By Sarah Yang
(WebMD) — Men seeking a good reason to salvage their marriages may want to consider this: A new study finds that divorced and separated men are two and a half times more likely to commit suicide than married men.
Divorce, however, doesn’t seem to lead more women to commit suicide — a surprising finding considering the popular wisdom that women suffer more than men after a divorce, according to the study, published this week in the Journal of Epidemiology and Community Health.
“We now need to look at the possibility that divorce negatively affects men, too,” said study author Augustine Kposowa, Ph.D., an associate professor of sociology at the University of California at Riverside. Women are set back financially, he said, but “the man does not emerge unscathed.”
The difference, he theorized, lies in how men and women form social bonds. Men make friends with whom they can hang out, and women make friends with whom they can share their feelings. “Women are socialized to have more friends, deeper friendships, and so on. Men are socialized differently, to be macho, and do not have much deeper friendships. So when a divorce occurs, women have more of a social support network.”
Another reason why men may have problems coping with divorce is that they not only lose the role of husband, but their fatherly role also often changes, said Bruce Hillowe, J.D., Ph.D., a family law attorney and a clinical psychologist in Long Island, New York.
“It’s still generally the case that when children are involved, the mother becomes the custodial parent,” said Hillowe. Generally speaking, “men lose the role of being a father in a way that women do not lose the role of being a mother.”
Compounding the problem: Men often feel like they’re responsible for the failure of a marriage, said Alvin Baraff, Ph.D., an expert on relationships from a male perspective, and founder and director of Men Center Counseling in Washington, D.C.
“Typically, the man is shocked at the news that he’s going to be divorced,” said Baraff, noting that women initiate the majority of divorce proceedings. “The woman has also been dropping hints all over the place for the man, but he just doesn’t get it. He never thinks it’s as bad as she does. He’s lost not only a wife, he typically loses his children, home, and money.”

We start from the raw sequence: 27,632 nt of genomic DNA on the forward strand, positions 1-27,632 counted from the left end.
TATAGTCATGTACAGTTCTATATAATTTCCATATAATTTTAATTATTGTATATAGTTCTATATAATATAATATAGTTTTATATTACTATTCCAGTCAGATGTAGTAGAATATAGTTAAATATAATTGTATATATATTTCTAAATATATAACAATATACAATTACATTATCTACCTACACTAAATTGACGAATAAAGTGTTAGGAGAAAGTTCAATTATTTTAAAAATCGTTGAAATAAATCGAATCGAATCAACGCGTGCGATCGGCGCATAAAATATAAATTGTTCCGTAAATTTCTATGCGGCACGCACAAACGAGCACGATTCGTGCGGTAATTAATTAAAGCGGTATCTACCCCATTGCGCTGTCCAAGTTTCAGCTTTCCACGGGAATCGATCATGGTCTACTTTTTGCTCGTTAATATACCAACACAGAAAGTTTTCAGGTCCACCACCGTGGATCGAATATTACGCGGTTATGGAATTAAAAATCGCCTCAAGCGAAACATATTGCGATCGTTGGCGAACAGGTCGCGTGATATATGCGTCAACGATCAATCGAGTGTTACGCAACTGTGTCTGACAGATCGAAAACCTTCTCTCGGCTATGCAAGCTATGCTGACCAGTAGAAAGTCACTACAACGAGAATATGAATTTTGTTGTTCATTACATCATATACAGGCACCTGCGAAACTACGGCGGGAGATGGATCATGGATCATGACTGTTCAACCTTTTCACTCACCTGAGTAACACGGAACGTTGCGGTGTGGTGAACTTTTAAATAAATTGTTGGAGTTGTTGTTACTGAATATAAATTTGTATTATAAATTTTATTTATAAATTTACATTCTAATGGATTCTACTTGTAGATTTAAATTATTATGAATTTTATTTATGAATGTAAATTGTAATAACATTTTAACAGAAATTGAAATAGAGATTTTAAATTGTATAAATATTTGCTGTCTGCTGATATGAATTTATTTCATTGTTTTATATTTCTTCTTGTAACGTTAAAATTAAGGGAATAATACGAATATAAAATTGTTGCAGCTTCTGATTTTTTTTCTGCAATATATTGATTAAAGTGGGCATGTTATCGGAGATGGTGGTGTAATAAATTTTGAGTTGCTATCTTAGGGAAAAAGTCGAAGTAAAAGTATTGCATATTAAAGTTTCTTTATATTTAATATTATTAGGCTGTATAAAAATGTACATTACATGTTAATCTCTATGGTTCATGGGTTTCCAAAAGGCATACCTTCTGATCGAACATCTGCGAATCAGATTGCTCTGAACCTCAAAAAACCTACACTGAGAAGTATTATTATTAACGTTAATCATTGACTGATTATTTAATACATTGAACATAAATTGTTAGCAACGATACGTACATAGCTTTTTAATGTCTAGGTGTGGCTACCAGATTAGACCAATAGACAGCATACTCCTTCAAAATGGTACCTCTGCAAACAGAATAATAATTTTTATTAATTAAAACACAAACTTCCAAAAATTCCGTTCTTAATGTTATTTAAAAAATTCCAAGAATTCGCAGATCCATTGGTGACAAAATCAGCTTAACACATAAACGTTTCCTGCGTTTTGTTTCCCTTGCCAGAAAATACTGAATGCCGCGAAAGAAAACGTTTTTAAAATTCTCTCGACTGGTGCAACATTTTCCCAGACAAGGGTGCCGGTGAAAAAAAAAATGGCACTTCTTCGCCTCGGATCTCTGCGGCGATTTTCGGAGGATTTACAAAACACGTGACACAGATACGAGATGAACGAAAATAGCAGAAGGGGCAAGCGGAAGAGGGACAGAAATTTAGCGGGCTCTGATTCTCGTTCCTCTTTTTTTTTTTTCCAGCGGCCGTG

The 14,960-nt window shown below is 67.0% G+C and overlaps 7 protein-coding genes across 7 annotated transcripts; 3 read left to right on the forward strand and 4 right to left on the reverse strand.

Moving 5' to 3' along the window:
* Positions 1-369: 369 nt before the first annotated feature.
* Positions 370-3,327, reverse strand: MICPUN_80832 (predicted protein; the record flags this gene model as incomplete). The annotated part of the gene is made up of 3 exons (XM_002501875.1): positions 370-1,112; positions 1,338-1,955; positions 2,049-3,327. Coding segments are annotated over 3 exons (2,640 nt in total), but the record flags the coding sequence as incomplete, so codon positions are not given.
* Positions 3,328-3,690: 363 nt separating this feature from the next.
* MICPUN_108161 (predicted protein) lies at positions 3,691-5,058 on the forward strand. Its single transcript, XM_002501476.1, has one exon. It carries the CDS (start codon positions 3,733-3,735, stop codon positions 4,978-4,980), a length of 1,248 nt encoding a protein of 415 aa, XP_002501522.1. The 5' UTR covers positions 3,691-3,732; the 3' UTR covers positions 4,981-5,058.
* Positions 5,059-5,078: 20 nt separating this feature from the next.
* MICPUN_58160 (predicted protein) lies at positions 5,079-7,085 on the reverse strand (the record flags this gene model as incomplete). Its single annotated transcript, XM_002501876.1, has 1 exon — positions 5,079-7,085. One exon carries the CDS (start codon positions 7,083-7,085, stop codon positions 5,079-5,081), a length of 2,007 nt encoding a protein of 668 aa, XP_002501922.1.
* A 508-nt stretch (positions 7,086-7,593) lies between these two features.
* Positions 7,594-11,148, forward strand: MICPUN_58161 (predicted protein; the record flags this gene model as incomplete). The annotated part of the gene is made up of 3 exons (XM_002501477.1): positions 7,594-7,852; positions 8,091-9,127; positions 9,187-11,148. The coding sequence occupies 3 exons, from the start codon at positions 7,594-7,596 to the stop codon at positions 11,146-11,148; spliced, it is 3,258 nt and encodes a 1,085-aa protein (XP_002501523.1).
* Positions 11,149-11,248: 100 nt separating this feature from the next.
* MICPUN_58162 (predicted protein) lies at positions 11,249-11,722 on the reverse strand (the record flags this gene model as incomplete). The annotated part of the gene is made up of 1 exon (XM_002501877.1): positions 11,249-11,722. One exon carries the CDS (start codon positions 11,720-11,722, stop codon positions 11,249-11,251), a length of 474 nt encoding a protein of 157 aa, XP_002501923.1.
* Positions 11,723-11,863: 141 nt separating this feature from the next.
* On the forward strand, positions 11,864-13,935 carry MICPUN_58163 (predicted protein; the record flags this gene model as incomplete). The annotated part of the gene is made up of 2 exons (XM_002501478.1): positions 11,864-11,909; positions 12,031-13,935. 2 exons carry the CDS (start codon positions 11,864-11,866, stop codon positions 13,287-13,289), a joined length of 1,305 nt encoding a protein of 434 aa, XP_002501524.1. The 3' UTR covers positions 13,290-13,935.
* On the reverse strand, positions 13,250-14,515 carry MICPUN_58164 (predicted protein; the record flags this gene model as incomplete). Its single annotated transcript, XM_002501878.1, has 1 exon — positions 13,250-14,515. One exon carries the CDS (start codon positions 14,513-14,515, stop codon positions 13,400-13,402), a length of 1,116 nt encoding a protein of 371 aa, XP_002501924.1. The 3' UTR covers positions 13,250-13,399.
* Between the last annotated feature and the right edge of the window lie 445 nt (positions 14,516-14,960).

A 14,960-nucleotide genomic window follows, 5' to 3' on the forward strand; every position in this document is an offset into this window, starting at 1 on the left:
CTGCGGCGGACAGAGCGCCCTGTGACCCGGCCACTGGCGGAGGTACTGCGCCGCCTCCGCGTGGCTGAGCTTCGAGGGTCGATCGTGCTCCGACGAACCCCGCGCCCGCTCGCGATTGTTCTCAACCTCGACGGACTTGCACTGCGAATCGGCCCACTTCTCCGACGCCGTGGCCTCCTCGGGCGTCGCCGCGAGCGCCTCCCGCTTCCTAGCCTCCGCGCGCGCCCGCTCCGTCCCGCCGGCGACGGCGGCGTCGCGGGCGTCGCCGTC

That’s not to say divorce is a bed of roses for women, said Howard Markman, Ph.D., author of “Fighting for Your Marriage” and a psychologist at The University of Denver. Rather, the findings reflect different coping styles between the sexes. “Men, in general, in the face of stress, tend to do more destructive coping, like turn to substance abuse,” Markman said.
He pointed out that men tend to have a higher suicide rate because they are more likely to use guns to kill themselves, whereas women attempt suicide with less lethal methods, such as poisonings or cuts.
Kposowa analyzed data on more than 472,000 people collected from 1979 to 1989. Of that group, 545 people committed suicide, with men outnumbering women four-to-one.
Confirming other studies on suicide, Kposowa found that for both sexes, poverty and age increased the risk of killing oneself — those 65 and over have a 55 percent greater risk than people aged 15 to 24. White men in the study were also 51 percent more likely than African American men to commit suicide, a finding that may suggest a stronger support network among men in the black community, Kposowa said.
The study emphasizes the need to adjust the gender roles expected by society, said Constance Ahrons, Ph.D., author of “The Good Divorce” and a sociology professor at the University of Southern California. But experts admit that convincing men to acquaint themselves with their emotional side can be a hard sell. “Maybe, if we go back to (a younger) age, we can teach men skills for having friendships,” Ahrons said.
Unlike prior research on marriage and suicide, this study showed that widowed and single people weren’t at higher risk for suicide.
“With death (of a spouse), I don’t think there is that sense of failure that follows divorce. There’s no sense of personal inadequacy,” Hillowe explained. “I guess in (the) case (of divorce) it’s not better to have loved and lost than never to have loved at all.”
© 2000 Healtheon/WebMD. All rights reserved